I charge the stocks in my portfolio “rent.” And in today’s essay, I’ll show you how you can too.
After all, when you buy a stock, you expect it to move higher. But that can take time.
So you should charge your positions rent while they’re taking up space in your portfolio. It’s simple and takes just a few minutes a month to become a “portfolio landlord.”
My favorite thing about charging rent is that I’m essentially creating my own dividend. And you can even combine it with dividend stocks.
Last month, I showed you how an investment in McDonald’s is providing me with a growing cash payout every year that’s now in the double-digits.
That’s through the power of investing in stocks that pay growing dividends over time.
But there’s a way to potentially double the rent you charge on top of what companies already pay out.
That can be huge if you need income right now… or if you want to accelerate the compounding process.
It’s a strategy I use often. And in today’s markets, it can potentially provide you with thousands of dollars in extra income each month if used right.
I think of it as creating my own dividend. Or charging rent for the stocks I own. Either way, it means a good chunk of change over time.
Today, I’ll walk you through this strategy and how you can use it to improve your investment returns and boost your cash holdings.
This Strategy Will Boost Income on Stocks You Already Own
Right now, the quarterly dividend payment on my McDonald’s (MCD) shares is $1.52 per share. That works out to $6.08 per year.
At current prices, that’s a yield of 2.1%. It’s about 25% higher than the S&P 500’s dividend yield of 1.7%… and by no means a high yield.
But there’s a way we can double it. It’s called selling “covered” call options.
A call option is a contract that gives the buyer the right, but not the obligation, to buy shares. As the seller of the option, you have the obligation to sell shares.
A covered call uses a call option in conjunction with an existing share position. Since you own the shares you’re selling a call against, you can meet your obligation to sell shares without having to go out and buy them.
Simply put, for every 100 shares of a stock you own, you can sell a call option against those shares. (A standard option contract trades in units of 100 shares.)
That’s why you only want to sell call options in a ratio of one for every 100 shares you’re willing to commit to this strategy.
The money you receive for doing so is called the “premium.”
For example, last month I sold May 19 $310 calls against my McDonald’s shares.
Come May 19, if shares of McDonald’s are over $310, I’m obligated to sell my shares to the buyer of the option.
If the share price is lower, I’m not. It’s that simple. And I keep the $0.40 per share I received for making the trade.
Multiply that by 100, and each call option brought in $40 to my account.
I know that may not sound like much. It isn’t. But it’s an 0.13% return on the capital at risk.
And this is a call option that’s just one month out. So annualized, it comes out to a 1.65% gain.
And even with McDonald’s shares trending to new all-time highs in the past few weeks… The option has dropped in value to about $0.05, as of this writing with a week left until expiration.
If I wanted to completely avoid the risk of my shares being called away… I could buy back that option and keep nearly 88% of the option premium that I sold.
So far this year, I’ve made 40–50 cents per contract monthly using this strategy.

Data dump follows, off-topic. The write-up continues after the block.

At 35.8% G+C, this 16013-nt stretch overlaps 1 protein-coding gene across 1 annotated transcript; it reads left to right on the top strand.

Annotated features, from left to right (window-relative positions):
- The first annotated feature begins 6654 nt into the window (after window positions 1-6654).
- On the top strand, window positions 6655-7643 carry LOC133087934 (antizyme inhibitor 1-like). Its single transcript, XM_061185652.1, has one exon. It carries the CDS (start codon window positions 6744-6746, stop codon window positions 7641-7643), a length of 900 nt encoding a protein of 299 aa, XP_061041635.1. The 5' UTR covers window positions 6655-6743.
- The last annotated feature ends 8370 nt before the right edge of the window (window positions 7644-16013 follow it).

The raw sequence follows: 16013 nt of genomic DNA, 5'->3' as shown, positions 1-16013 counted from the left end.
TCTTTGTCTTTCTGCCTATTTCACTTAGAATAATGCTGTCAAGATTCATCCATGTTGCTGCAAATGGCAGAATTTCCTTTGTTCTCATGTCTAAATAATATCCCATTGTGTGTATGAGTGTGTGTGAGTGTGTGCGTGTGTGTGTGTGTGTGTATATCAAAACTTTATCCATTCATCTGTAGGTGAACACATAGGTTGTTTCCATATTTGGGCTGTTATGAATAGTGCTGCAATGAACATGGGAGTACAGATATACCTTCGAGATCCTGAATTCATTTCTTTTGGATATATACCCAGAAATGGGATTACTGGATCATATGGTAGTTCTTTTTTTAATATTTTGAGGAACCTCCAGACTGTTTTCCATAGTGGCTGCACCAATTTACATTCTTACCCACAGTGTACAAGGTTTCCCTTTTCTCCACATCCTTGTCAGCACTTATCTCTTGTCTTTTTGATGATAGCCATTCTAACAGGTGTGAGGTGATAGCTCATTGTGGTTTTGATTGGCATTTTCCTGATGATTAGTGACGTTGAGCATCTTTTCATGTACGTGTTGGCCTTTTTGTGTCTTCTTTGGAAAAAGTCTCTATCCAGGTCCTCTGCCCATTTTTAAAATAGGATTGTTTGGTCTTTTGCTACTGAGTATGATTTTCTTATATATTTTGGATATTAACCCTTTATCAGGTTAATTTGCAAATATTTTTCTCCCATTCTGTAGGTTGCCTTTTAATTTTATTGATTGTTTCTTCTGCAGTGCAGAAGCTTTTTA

In total, I’ll clear about $2 per share in extra income once this May contract expires.
Going out the full year, I’ll likely make about $5 in income per share. Adding in the $6.08 in quarterly dividends, I’ll be looking at around $11 in income.
The good news? At current prices, that turns my income into a 3.8% return. That puts McDonald’s on the higher end of the income spectrum.
And based on my cost basis of $55 per share, I’m now getting back 20% of my initial investment each year.
At this rate, I would have recouped my initial stake in MCD in five years just from the income I’m getting from shares today.
That’s the power of using covered calls. It’s like charging rent on your stocks.
How to Strike the Right Balance of Risk and Reward
Of course, markets can be volatile. Each month, I have to look at where I expect McDonald’s shares to move and set a strike price accordingly.
I would’ve made more money each month using a strike price like $300 instead of $310. But I also would’ve had a higher risk of my shares getting called away.
That’s the trade-off with selling covered calls. You can generate steady income from them… but at the risk of your shares getting called away.
With some stocks, it may be worth it. With others, not so much.
Covered calls ensure that my portfolio’s cash continues to increase whether markets move up, down, or sideways.
I can use that cash for asymmetric trades like crypto or reinvest it in dividend growth stocks. If you’re retired, you could sell calls to increase your income, too.
Remember, selling covered calls does come with risk. Each options contract accounts for 100 shares of the underlying stock. So only trade the number of shares you’re willing to lose if they’re called away.
No matter how you cut it, there’s far more to income from the stock market than collecting dividends. And with covered calls, you can potentially double the income you’re getting from most stocks.
Analyst, Palm Beach Daily
P.S. If you’re looking for a way to generate income, Daily editor Teeka Tiwari recommends a tiny subsector of crypto that will benefit from a coming “buying panic.”
Unlike most cryptocurrencies, these tokens are programmed to pay you monthly income on top of capital gains. And they’re set to benefit from a surge of activity coming to one of crypto’s largest networks.
During his special event, he explained what this catalyst is and what types of tokens will benefit from it. For a limited time, you can stream it right here.